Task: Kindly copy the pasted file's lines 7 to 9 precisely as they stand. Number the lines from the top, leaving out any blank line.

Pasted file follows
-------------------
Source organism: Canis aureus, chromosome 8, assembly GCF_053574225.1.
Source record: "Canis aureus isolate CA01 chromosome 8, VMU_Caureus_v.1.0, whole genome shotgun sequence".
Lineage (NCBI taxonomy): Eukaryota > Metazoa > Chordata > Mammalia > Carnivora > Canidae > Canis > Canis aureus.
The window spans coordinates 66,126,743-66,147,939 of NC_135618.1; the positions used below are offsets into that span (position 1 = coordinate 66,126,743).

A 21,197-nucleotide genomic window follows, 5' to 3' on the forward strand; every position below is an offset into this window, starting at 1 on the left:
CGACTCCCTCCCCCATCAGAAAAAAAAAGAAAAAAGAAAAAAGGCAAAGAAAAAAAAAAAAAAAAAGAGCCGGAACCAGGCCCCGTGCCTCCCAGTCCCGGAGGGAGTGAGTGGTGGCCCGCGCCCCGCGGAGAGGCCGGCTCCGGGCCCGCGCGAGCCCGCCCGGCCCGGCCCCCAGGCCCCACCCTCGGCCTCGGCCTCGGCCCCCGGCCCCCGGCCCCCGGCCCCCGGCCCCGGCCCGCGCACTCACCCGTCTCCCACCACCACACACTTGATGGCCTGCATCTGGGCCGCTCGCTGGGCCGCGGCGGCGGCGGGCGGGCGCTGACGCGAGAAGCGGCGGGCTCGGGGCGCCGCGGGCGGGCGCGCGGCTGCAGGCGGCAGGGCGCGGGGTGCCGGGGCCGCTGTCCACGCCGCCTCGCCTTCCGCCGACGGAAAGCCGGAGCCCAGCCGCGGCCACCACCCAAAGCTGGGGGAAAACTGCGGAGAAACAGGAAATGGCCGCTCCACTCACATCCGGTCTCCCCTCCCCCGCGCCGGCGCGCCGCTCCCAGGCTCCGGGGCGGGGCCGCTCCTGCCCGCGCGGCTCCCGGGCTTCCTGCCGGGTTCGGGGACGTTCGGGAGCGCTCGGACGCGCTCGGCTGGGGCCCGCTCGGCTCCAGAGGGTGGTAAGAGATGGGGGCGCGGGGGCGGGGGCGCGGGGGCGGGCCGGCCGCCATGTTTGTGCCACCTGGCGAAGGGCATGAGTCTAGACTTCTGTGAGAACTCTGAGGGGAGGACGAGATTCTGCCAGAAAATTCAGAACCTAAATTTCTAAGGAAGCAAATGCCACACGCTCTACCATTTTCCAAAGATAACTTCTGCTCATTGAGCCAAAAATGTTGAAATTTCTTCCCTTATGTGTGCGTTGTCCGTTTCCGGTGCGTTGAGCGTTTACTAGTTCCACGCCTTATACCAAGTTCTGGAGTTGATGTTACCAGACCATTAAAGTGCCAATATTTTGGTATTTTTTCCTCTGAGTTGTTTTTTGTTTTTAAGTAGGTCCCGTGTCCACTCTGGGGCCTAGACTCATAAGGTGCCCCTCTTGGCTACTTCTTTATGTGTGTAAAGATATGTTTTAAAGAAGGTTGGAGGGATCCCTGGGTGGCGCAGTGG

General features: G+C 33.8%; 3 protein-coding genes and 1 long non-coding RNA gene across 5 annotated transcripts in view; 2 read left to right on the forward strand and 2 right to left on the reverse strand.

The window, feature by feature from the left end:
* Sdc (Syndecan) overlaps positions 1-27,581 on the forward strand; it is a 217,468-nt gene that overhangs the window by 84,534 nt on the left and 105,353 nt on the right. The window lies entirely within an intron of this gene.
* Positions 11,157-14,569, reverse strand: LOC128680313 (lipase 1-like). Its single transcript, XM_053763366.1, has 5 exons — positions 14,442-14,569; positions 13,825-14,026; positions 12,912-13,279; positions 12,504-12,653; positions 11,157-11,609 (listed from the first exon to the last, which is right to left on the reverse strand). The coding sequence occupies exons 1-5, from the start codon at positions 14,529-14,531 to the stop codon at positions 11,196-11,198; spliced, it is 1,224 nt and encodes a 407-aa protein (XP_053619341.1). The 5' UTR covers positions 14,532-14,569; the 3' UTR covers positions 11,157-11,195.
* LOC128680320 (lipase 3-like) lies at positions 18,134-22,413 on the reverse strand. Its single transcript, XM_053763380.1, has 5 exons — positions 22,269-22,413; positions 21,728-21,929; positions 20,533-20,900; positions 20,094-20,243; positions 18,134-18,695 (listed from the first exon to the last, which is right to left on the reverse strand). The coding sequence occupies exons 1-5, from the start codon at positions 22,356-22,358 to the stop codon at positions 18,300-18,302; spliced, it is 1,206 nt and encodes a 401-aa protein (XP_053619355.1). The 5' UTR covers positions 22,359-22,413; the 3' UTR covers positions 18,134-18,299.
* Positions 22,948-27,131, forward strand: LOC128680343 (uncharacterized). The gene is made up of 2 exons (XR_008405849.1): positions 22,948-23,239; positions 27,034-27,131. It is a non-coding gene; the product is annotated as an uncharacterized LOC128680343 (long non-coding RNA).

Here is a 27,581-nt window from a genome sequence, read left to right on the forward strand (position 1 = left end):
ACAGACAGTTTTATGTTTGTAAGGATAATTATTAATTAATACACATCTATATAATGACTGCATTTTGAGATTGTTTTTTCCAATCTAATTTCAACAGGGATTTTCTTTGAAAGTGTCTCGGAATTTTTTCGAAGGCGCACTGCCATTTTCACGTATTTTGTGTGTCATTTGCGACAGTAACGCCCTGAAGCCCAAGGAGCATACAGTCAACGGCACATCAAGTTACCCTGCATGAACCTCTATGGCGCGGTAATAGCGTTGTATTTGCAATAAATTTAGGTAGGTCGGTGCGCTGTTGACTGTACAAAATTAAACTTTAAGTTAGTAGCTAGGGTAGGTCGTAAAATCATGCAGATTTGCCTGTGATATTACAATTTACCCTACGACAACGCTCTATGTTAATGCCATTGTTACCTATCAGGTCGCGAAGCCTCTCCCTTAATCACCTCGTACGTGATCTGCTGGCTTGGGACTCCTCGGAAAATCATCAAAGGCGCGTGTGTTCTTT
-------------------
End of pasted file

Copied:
General features: G+C 33.8%; 3 protein-coding genes and 1 long non-coding RNA gene across 5 annotated transcripts in view; 2 read left to right on the forward strand and 2 right to left on the reverse strand.

The window, feature by feature from the left end:
* Sdc (Syndecan) overlaps positions 1-27,581 on the forward strand; it is a 217,468-nt gene that overhangs the window by 84,534 nt on the left and 105,353 nt on the right. The window lies entirely within an intron of this gene.